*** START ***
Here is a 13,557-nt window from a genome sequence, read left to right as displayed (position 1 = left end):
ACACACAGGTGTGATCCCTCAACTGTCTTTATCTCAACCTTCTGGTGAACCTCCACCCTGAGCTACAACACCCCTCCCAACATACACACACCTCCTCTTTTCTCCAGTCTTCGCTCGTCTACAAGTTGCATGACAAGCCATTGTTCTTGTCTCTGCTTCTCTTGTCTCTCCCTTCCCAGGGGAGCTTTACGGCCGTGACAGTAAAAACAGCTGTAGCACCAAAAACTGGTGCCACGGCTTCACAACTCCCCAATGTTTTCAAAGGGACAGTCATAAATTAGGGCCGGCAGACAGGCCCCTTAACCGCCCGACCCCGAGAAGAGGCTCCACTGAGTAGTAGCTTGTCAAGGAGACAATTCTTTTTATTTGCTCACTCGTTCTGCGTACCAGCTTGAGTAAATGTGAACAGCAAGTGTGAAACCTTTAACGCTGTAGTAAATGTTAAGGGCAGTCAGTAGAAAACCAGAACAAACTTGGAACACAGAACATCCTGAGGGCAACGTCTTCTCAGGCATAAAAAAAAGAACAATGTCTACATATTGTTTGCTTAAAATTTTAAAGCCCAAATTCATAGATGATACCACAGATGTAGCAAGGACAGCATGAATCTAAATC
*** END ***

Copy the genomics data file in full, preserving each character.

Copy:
Here is a 13,557-nt window from a genome sequence, read left to right as displayed (position 1 = left end):
ACACACAGGTGTGATCCCTCAACTGTCTTTATCTCAACCTTCTGGTGAACCTCCACCCTGAGCTACAACACCCCTCCCAACATACACACACCTCCTCTTTTCTCCAGTCTTCGCTCGTCTACAAGTTGCATGACAAGCCATTGTTCTTGTCTCTGCTTCTCTTGTCTCTCCCTTCCCAGGGGAGCTTTACGGCCGTGACAGTAAAAACAGCTGTAGCACCAAAAACTGGTGCCACGGCTTCACAACTCCCCAATGTTTTCAAAGGGACAGTCATAAATTAGGGCCGGCAGACAGGCCCCTTAACCGCCCGACCCCGAGAAGAGGCTCCACTGAGTAGTAGCTTGTCAAGGAGACAATTCTTTTTATTTGCTCACTCGTTCTGCGTACCAGCTTGAGTAAATGTGAACAGCAAGTGTGAAACCTTTAACGCTGTAGTAAATGTTAAGGGCAGTCAGTAGAAAACCAGAACAAACTTGGAACACAGAACATCCTGAGGGCAACGTCTTCTCAGGCATAAAAAAAAGAACAATGTCTACATATTGTTTGCTTAAAATTTTAAAGCCCAAATTCATAGATGATACCACAGATGTAGCAAGGACAGCATGAATCTAAATC